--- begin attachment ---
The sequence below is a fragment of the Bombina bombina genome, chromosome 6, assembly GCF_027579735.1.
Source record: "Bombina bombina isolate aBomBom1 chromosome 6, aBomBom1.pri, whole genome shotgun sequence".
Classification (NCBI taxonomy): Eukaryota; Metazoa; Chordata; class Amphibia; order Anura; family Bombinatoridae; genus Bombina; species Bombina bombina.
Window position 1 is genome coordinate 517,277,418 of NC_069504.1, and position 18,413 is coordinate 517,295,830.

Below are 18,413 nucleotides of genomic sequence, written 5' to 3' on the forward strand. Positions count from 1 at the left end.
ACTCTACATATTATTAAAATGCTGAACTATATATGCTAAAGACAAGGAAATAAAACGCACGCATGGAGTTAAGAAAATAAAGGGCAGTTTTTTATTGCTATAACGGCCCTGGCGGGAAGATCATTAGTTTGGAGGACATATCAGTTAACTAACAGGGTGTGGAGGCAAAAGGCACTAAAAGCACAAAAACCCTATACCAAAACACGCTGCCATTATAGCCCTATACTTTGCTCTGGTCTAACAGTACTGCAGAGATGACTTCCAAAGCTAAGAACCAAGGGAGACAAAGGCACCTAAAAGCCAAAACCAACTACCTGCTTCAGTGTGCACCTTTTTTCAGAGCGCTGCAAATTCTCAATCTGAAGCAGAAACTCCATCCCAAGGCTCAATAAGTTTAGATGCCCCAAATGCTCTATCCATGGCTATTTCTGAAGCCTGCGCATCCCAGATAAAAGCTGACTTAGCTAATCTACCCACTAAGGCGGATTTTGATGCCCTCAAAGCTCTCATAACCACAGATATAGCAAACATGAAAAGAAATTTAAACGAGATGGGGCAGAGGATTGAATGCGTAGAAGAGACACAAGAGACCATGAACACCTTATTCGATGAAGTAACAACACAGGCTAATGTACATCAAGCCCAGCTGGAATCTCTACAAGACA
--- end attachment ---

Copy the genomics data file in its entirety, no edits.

The sequence below is a fragment of the Bombina bombina genome, chromosome 6, assembly GCF_027579735.1.
Source record: "Bombina bombina isolate aBomBom1 chromosome 6, aBomBom1.pri, whole genome shotgun sequence".
Classification (NCBI taxonomy): Eukaryota; Metazoa; Chordata; class Amphibia; order Anura; family Bombinatoridae; genus Bombina; species Bombina bombina.
Window position 1 is genome coordinate 517,277,418 of NC_069504.1, and position 18,413 is coordinate 517,295,830.

Below are 18,413 nucleotides of genomic sequence, written 5' to 3' on the forward strand. Positions count from 1 at the left end.
ACTCTACATATTATTAAAATGCTGAACTATATATGCTAAAGACAAGGAAATAAAACGCACGCATGGAGTTAAGAAAATAAAGGGCAGTTTTTTATTGCTATAACGGCCCTGGCGGGAAGATCATTAGTTTGGAGGACATATCAGTTAACTAACAGGGTGTGGAGGCAAAAGGCACTAAAAGCACAAAAACCCTATACCAAAACACGCTGCCATTATAGCCCTATACTTTGCTCTGGTCTAACAGTACTGCAGAGATGACTTCCAAAGCTAAGAACCAAGGGAGACAAAGGCACCTAAAAGCCAAAACCAACTACCTGCTTCAGTGTGCACCTTTTTTCAGAGCGCTGCAAATTCTCAATCTGAAGCAGAAACTCCATCCCAAGGCTCAATAAGTTTAGATGCCCCAAATGCTCTATCCATGGCTATTTCTGAAGCCTGCGCATCCCAGATAAAAGCTGACTTAGCTAATCTACCCACTAAGGCGGATTTTGATGCCCTCAAAGCTCTCATAACCACAGATATAGCAAACATGAAAAGAAATTTAAACGAGATGGGGCAGAGGATTGAATGCGTAGAAGAGACACAAGAGACCATGAACACCTTATTCGATGAAGTAACAACACAGGCTAATGTACATCAAGCCCAGCTGGAATCTCTACAAGACA